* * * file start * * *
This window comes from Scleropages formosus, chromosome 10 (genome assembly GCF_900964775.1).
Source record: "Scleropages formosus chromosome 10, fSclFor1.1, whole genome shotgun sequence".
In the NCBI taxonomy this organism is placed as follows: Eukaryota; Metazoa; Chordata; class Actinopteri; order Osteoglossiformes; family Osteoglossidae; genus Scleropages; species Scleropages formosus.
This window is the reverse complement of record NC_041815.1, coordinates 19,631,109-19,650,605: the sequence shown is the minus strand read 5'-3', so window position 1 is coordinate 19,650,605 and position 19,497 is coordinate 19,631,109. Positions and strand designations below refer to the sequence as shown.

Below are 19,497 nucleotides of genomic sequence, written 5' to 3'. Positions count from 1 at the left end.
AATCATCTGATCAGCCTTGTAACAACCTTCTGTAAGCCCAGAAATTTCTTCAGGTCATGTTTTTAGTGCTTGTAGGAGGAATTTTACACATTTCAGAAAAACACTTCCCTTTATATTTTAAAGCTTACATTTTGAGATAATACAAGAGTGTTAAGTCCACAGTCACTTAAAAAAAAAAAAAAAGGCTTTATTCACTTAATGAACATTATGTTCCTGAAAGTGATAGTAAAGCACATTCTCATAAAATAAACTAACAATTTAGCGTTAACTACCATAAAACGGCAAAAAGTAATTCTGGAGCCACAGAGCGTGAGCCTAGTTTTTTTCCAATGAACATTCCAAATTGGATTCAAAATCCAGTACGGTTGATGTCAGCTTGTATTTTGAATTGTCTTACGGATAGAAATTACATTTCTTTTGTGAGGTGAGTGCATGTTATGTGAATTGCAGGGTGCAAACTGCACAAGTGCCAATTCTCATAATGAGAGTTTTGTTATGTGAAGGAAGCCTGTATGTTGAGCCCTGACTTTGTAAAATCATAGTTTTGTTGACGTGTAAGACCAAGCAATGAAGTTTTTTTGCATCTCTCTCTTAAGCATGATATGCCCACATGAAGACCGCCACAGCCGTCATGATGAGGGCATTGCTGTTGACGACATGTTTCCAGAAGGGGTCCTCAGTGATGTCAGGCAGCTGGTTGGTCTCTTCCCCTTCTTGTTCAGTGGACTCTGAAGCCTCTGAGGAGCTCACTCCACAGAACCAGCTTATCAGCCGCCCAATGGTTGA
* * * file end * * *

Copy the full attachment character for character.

This window comes from Scleropages formosus, chromosome 10 (genome assembly GCF_900964775.1).
Source record: "Scleropages formosus chromosome 10, fSclFor1.1, whole genome shotgun sequence".
In the NCBI taxonomy this organism is placed as follows: Eukaryota; Metazoa; Chordata; class Actinopteri; order Osteoglossiformes; family Osteoglossidae; genus Scleropages; species Scleropages formosus.
This window is the reverse complement of record NC_041815.1, coordinates 19,631,109-19,650,605: the sequence shown is the minus strand read 5'-3', so window position 1 is coordinate 19,650,605 and position 19,497 is coordinate 19,631,109. Positions and strand designations below refer to the sequence as shown.

Below are 19,497 nucleotides of genomic sequence, written 5' to 3'. Positions count from 1 at the left end.
AATCATCTGATCAGCCTTGTAACAACCTTCTGTAAGCCCAGAAATTTCTTCAGGTCATGTTTTTAGTGCTTGTAGGAGGAATTTTACACATTTCAGAAAAACACTTCCCTTTATATTTTAAAGCTTACATTTTGAGATAATACAAGAGTGTTAAGTCCACAGTCACTTAAAAAAAAAAAAAAAGGCTTTATTCACTTAATGAACATTATGTTCCTGAAAGTGATAGTAAAGCACATTCTCATAAAATAAACTAACAATTTAGCGTTAACTACCATAAAACGGCAAAAAGTAATTCTGGAGCCACAGAGCGTGAGCCTAGTTTTTTTCCAATGAACATTCCAAATTGGATTCAAAATCCAGTACGGTTGATGTCAGCTTGTATTTTGAATTGTCTTACGGATAGAAATTACATTTCTTTTGTGAGGTGAGTGCATGTTATGTGAATTGCAGGGTGCAAACTGCACAAGTGCCAATTCTCATAATGAGAGTTTTGTTATGTGAAGGAAGCCTGTATGTTGAGCCCTGACTTTGTAAAATCATAGTTTTGTTGACGTGTAAGACCAAGCAATGAAGTTTTTTTGCATCTCTCTCTTAAGCATGATATGCCCACATGAAGACCGCCACAGCCGTCATGATGAGGGCATTGCTGTTGACGACATGTTTCCAGAAGGGGTCCTCAGTGATGTCAGGCAGCTGGTTGGTCTCTTCCCCTTCTTGTTCAGTGGACTCTGAAGCCTCTGAGGAGCTCACTCCACAGAACCAGCTTATCAGCCGCCCAATGGTTGA